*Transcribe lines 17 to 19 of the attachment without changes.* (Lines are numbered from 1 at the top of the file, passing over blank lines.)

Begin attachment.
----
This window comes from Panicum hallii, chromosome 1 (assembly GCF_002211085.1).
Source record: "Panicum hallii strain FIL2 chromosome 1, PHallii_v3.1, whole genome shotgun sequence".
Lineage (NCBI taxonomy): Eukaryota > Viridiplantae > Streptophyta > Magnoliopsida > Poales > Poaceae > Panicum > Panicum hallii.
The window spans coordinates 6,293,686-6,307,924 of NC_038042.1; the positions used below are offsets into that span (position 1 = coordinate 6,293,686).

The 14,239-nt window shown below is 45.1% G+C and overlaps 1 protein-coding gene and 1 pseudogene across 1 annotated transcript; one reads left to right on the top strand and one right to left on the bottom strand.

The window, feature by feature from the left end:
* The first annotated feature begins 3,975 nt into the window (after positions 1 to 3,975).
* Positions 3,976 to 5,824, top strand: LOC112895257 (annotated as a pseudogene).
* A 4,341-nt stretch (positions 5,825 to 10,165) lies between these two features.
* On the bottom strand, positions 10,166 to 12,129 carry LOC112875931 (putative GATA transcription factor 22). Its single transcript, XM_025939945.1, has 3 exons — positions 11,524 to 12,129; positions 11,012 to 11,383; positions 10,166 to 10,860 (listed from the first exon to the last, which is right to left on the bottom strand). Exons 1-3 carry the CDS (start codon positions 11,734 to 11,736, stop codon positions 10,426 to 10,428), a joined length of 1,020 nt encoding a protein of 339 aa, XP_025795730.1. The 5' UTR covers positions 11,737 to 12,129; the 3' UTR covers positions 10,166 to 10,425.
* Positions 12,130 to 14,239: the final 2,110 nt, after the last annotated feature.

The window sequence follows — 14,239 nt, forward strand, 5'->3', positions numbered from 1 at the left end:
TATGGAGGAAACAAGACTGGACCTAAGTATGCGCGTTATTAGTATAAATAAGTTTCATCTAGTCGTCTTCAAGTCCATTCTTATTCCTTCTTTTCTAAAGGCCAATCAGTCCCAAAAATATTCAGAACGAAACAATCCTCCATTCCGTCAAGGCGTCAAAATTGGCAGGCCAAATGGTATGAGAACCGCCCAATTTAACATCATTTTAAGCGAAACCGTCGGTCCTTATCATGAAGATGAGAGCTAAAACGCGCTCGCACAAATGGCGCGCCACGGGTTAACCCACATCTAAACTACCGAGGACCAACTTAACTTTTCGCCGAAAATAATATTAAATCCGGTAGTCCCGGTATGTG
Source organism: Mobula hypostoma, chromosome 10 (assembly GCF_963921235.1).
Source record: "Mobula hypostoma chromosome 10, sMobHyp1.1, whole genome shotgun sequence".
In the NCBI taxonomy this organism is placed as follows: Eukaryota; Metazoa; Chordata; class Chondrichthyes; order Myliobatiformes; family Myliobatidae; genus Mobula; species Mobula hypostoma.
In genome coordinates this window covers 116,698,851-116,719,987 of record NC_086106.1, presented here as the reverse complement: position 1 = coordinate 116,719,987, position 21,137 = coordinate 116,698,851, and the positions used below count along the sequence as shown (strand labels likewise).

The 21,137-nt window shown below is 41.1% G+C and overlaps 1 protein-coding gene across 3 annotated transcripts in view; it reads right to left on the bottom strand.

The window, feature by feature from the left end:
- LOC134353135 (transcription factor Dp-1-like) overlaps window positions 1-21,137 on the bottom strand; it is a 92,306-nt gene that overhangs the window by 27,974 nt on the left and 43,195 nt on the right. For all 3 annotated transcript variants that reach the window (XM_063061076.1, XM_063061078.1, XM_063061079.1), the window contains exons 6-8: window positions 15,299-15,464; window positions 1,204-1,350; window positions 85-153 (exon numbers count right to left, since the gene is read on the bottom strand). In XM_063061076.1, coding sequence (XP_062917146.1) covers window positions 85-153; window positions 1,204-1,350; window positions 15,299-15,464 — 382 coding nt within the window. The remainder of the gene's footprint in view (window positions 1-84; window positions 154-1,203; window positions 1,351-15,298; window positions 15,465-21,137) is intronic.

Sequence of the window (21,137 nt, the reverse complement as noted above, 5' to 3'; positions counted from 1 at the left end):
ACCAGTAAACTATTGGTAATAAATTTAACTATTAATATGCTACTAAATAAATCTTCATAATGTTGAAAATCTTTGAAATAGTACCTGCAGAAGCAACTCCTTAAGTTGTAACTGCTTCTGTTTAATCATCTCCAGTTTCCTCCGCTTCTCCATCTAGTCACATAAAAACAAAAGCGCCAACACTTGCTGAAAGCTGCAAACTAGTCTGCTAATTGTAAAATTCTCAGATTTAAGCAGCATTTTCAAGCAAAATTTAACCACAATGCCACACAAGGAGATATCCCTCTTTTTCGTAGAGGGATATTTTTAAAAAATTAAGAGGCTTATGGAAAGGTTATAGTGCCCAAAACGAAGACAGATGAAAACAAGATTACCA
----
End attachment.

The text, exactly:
In genome coordinates this window covers 116,698,851-116,719,987 of record NC_086106.1, presented here as the reverse complement: position 1 = coordinate 116,719,987, position 21,137 = coordinate 116,698,851, and the positions used below count along the sequence as shown (strand labels likewise).

The 21,137-nt window shown below is 41.1% G+C and overlaps 1 protein-coding gene across 3 annotated transcripts in view; it reads right to left on the bottom strand.

The window, feature by feature from the left end: